Physical neglect is a leading cause of many nursing home negligence and elder abuse cases. Physical neglect can be inadvertent, reckless, or intentional, and it can be based on a willful denial of the care an elderly person needs, a failure to appropriately assess a resident’s needs, or, most commonly, understaffing at the nursing home. Physical neglect can result in injuries or death to an elderly person. Often, even family members are unaware of the signs of physical neglect.
Physical neglect can include a failure to provide an elderly person with adequate hygiene, a failure to provide for basic needs such as going to the bathroom or nourishment, a failure to offer adequate medical care, and a failure to offer any emotional attention. Personal hygiene neglect arises when nursing home staff members do not give residents who need it adequate assistance picking out or putting on a clean change of clothes, brushing teeth, grooming, or bathing. Failures to help an elderly person take enough baths, for example, can result in bedsores. Similarly, some nursing home staff members fail to provide a safe and clean environment for immobile elderly residents. Because of their inability to fend for themselves, this type of neglect can result in dehydration, malnutrition, or unexplained falls.
Common Signs of Physical Neglect
Unmet basic needs
Unmet medical needs
Lack of emotional attention
Many families assume that a nursing home will call a doctor to give their loved ones appropriate and necessary medical treatment. However, staff members may not be adequately trained in signs of dehydration, malnutrition, or bedsores. Bedsores often develop, for example, because staff members do not understand how frequently an immobile person must be moved and fail to recognize the lesions as requiring medical care until an infection or other obvious symptoms develop. Similarly, while nursing home staff members may overmedicate a resident with sedatives to control behavior, they may fail to provide adequate or consistent doses of other necessary medication, such as insulin for diabetics.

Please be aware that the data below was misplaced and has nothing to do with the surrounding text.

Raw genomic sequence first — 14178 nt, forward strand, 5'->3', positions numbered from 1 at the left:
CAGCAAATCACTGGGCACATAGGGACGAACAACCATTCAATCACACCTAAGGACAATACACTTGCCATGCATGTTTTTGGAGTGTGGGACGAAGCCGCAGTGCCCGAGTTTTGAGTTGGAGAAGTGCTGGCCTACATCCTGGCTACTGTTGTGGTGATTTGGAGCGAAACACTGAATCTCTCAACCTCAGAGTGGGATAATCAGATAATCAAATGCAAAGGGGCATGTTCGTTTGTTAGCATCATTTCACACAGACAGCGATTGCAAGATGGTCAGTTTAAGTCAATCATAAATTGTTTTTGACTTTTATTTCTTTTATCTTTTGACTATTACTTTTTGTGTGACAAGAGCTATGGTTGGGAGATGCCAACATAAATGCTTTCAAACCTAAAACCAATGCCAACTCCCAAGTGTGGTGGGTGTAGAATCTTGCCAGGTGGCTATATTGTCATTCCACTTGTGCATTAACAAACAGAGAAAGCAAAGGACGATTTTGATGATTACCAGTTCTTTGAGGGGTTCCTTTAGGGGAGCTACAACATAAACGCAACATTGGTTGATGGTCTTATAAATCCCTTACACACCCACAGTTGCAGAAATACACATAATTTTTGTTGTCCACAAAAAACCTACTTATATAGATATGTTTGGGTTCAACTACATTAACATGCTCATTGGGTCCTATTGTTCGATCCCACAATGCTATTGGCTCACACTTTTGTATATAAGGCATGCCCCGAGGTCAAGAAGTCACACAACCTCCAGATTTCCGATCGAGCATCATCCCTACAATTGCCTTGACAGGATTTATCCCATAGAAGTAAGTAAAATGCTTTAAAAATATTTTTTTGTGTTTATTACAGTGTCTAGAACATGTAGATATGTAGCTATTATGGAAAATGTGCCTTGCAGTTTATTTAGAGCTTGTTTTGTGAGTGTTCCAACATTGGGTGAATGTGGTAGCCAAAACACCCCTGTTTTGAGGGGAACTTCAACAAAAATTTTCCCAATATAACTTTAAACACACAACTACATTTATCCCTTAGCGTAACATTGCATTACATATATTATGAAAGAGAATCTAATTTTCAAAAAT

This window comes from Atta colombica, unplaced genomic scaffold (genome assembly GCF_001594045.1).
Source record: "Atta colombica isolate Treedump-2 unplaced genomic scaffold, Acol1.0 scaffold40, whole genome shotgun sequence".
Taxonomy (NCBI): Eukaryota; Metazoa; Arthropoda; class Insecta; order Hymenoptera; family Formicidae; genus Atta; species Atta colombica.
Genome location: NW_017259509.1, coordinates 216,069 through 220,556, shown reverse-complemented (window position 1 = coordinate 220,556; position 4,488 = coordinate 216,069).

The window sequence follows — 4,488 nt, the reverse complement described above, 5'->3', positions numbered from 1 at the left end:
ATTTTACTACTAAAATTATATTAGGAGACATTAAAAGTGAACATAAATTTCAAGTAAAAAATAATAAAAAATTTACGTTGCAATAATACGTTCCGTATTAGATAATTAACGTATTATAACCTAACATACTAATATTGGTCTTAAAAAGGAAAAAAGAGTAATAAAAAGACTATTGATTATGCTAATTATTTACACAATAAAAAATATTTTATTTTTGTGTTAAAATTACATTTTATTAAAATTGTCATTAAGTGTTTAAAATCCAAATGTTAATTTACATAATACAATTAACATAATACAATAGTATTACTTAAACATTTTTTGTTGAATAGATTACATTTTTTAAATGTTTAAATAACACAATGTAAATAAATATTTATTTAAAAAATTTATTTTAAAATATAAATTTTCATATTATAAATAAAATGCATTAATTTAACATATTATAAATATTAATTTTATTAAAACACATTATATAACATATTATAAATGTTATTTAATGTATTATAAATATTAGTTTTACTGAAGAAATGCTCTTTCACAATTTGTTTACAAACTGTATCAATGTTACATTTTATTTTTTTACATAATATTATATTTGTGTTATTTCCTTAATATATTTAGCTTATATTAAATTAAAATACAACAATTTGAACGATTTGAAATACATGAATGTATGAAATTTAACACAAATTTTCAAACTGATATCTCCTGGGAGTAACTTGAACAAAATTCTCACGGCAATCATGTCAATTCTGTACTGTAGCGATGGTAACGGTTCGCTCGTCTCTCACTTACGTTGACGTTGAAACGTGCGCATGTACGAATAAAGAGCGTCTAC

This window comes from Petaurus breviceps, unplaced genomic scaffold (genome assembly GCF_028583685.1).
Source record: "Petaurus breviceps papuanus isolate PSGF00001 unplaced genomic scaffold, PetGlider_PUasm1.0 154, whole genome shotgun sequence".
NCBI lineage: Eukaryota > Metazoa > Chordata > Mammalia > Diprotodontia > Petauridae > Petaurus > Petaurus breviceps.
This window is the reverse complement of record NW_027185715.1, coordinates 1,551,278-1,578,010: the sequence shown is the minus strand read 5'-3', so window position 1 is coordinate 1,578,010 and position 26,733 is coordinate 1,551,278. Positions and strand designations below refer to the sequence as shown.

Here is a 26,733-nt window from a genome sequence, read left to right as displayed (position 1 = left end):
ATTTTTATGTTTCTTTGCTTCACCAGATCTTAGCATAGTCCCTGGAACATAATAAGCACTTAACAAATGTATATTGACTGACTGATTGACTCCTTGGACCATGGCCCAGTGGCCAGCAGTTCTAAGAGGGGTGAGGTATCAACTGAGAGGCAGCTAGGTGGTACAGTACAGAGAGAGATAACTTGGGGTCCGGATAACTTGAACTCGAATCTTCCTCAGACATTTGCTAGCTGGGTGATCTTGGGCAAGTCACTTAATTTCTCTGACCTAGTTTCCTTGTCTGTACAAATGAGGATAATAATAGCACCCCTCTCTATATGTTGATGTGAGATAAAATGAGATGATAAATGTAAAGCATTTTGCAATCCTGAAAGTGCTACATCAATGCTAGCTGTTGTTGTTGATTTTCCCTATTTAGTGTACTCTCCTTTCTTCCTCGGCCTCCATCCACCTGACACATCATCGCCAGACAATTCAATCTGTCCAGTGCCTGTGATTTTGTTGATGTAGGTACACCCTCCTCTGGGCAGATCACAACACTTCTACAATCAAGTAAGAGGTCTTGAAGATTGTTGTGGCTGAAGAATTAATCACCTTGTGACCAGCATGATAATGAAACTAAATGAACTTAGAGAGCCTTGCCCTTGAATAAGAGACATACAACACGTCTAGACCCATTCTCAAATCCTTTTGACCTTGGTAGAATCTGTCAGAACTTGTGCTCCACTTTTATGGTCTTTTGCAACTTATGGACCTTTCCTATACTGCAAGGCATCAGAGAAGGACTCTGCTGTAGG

A nursing home can be held directly liable for physical neglect whether an individual staff member does the neglecting or multiple staff members are neglectful. If the neglect is intentional, both the nursing home and the individual staff member may be held liable for compensatory damages, and the nursing home may face the possibility of punitive damages. A neglected resident’s lawyer investigating whether there was elder abuse will look at the policies and procedures of the nursing home to determine if there were adequate safeguards against physical neglect.
How Can You Tell A Resident is Being Neglected?
Residents may not feel comfortable voicing concerns about neglect directly, so they may rely on friends or family to identify signs of neglect.
Often, elderly nursing home residents are humiliated by physical neglect. They may be uncomfortable telling loved ones or authorities what has happened to them, or in cases when they have cognitive deficits, they may not be able to communicate what happened or testify on their own behalf. Sometimes, staff members threaten patients to keep them silent. The elderly resident may not know whether telling family members or the authorities about the abuse will only lead to further abuse. It is important for family members to watch out for signs of neglect in their loved ones.
Some signs of physical neglect include bedsores, malnutrition, dehydration, unusual weight loss, bedsores, unsuitable clothes for the weather, soiled bedding, dirt or bugs in the facility, lack of heat, and faulty electrical wiring.
Some significant signs that a caregiver is at an increased risk of abusing an elder is inability to cope with stress, depression, lack of support from other caregivers, substance abuse, or open dislike of the job. Nursing home staff may also be more likely to abuse elders if they have inadequate training, hold too many responsibilities, or work under a difficult administration.